Oh really? I'm sorry, I guess I just assumed they did have DRM! Do a lot of other e-readers have DRM or are they usually as lax as kindle is? If they are that lax then maybe I'm just e-reader pilled now lol

Yeah, the books you buy from the Kindle store do have DRM on them, but you can still sideload most of the devices themselves. Honestly I feel like since Kindle sales have waned in recent years, it wouldn't do well for them to remove that feature, but what do I know.

I own and LOVE my paperwhite though! Because of the ecosystem I'll probably replace it with a non-Amazon device when/if it goes, but I'm so glad I bought mine. I will say that they become much, much more useful as you get older. Holding full-sized books, while nice, becomes more painful, especially when you have joint problems. My eyes also really appreciate the e-ink screen, and for older folks you absolutely can't beat being able to adjust font sizes. I feel like the accessibility advantages of these devices get overlooked a lot, but they're very important to me and a lot of others!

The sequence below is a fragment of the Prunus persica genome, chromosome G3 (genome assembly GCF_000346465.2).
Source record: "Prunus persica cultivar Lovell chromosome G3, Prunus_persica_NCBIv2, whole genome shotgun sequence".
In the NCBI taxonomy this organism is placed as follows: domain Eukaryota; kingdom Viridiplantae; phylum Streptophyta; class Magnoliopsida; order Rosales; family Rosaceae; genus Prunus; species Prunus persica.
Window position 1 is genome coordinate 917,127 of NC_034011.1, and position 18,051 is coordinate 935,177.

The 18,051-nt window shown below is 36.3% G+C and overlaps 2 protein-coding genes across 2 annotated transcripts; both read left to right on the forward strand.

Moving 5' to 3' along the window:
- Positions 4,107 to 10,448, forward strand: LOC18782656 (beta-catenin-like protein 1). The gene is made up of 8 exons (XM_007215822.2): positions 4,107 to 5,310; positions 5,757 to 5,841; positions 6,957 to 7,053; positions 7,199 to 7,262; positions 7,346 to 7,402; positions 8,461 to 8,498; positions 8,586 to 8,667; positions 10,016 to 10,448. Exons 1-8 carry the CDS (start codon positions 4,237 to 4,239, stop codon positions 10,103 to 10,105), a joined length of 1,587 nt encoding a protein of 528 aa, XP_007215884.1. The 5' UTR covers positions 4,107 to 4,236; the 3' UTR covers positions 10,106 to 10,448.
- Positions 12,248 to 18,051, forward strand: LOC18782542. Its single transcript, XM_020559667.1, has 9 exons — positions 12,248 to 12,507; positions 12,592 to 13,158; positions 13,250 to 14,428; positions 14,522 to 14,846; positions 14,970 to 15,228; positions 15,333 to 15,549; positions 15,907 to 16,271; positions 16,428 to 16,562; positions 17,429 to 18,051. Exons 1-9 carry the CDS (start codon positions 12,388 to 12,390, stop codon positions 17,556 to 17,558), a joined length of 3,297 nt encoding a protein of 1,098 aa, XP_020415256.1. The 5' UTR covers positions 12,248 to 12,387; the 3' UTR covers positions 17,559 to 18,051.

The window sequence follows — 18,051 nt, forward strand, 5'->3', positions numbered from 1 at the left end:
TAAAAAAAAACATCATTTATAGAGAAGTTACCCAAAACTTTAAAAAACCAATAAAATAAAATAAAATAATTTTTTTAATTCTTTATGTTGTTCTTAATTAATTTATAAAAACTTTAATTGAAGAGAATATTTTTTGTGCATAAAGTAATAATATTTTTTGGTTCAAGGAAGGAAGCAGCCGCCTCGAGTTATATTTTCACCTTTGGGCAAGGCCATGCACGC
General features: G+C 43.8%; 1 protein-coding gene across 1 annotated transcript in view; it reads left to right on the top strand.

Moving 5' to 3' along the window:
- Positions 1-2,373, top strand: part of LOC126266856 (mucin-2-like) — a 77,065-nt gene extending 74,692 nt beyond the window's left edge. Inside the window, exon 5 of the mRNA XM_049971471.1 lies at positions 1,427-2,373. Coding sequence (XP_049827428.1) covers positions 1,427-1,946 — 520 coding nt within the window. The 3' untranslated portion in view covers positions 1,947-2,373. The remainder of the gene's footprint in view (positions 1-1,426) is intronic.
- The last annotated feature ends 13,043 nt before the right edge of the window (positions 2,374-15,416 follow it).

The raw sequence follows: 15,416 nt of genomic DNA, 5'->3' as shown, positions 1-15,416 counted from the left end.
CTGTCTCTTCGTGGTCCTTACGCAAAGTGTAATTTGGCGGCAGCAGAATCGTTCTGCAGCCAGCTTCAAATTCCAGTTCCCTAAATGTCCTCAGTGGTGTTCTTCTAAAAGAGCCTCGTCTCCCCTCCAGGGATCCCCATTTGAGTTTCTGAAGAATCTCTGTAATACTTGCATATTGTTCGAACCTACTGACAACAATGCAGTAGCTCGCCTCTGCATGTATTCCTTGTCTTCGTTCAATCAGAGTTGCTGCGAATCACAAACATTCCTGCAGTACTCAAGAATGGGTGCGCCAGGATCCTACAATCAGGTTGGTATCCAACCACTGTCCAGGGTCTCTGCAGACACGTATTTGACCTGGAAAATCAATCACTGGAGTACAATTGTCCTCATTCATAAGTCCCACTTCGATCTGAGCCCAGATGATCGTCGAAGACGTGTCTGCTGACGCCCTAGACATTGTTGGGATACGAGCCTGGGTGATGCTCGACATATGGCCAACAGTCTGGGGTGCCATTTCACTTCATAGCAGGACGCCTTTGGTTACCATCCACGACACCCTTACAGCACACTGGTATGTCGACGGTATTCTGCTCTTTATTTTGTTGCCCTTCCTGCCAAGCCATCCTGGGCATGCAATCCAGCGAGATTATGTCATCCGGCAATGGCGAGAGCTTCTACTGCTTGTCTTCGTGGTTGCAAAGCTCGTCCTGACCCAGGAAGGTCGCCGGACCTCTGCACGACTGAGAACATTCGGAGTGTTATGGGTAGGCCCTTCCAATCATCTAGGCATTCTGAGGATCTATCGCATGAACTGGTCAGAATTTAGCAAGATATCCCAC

I think the "revolution" that most people predicted focused too much on the hardware, not realizing that the real revolution came in the form of the .epub format. Digital books have definitely changed the industry a huge amount, and it's been great for readers, whether you do it on a phone, screen, e=ink device, or whatever.
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« Reply #13 on: August 09, 2023 @666.52 »

Hello! While I don't have a physical e-reader in the likes of Kindle tablets and I never did, I have an open source program called Calibre installed on my computer! It can read EPUBs and show progress much like Kindle does, read PDFs, you can organize your books, bookmark them, make annotations, highlight, word search, adjust the font size and more! I cannot tell you how amazing of a tool it is and I highly recommend it if you download a lot of electronic books. I can get by with PDFs fine but I find EPUB a lot more comfortable for e-books. :pc: :ha: